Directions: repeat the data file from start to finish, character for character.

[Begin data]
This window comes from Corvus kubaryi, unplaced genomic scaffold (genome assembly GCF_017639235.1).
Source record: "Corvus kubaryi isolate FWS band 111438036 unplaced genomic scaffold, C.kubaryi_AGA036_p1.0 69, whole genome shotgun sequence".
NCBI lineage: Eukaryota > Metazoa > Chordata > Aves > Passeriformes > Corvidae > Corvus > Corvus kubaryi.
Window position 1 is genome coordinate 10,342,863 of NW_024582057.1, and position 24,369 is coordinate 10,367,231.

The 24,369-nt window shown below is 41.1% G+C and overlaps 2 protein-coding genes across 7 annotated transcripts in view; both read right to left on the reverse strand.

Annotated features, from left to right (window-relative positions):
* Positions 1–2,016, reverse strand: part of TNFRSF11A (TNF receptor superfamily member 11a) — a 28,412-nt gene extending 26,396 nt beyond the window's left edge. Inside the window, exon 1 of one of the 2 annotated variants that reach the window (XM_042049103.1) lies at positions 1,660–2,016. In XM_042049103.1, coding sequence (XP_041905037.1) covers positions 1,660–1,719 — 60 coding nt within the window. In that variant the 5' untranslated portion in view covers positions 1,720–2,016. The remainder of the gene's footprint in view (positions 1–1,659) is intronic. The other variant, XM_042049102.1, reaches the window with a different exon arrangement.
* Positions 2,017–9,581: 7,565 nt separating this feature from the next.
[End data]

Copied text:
This window comes from Corvus kubaryi, unplaced genomic scaffold (genome assembly GCF_017639235.1).
Source record: "Corvus kubaryi isolate FWS band 111438036 unplaced genomic scaffold, C.kubaryi_AGA036_p1.0 69, whole genome shotgun sequence".
NCBI lineage: Eukaryota > Metazoa > Chordata > Aves > Passeriformes > Corvidae > Corvus > Corvus kubaryi.
Window position 1 is genome coordinate 10,342,863 of NW_024582057.1, and position 24,369 is coordinate 10,367,231.

The 24,369-nt window shown below is 41.1% G+C and overlaps 2 protein-coding genes across 7 annotated transcripts in view; both read right to left on the reverse strand.

Annotated features, from left to right (window-relative positions):
* Positions 1–2,016, reverse strand: part of TNFRSF11A (TNF receptor superfamily member 11a) — a 28,412-nt gene extending 26,396 nt beyond the window's left edge. Inside the window, exon 1 of one of the 2 annotated variants that reach the window (XM_042049103.1) lies at positions 1,660–2,016. In XM_042049103.1, coding sequence (XP_041905037.1) covers positions 1,660–1,719 — 60 coding nt within the window. In that variant the 5' untranslated portion in view covers positions 1,720–2,016. The remainder of the gene's footprint in view (positions 1–1,659) is intronic. The other variant, XM_042049102.1, reaches the window with a different exon arrangement.
* Positions 2,017–9,581: 7,565 nt separating this feature from the next.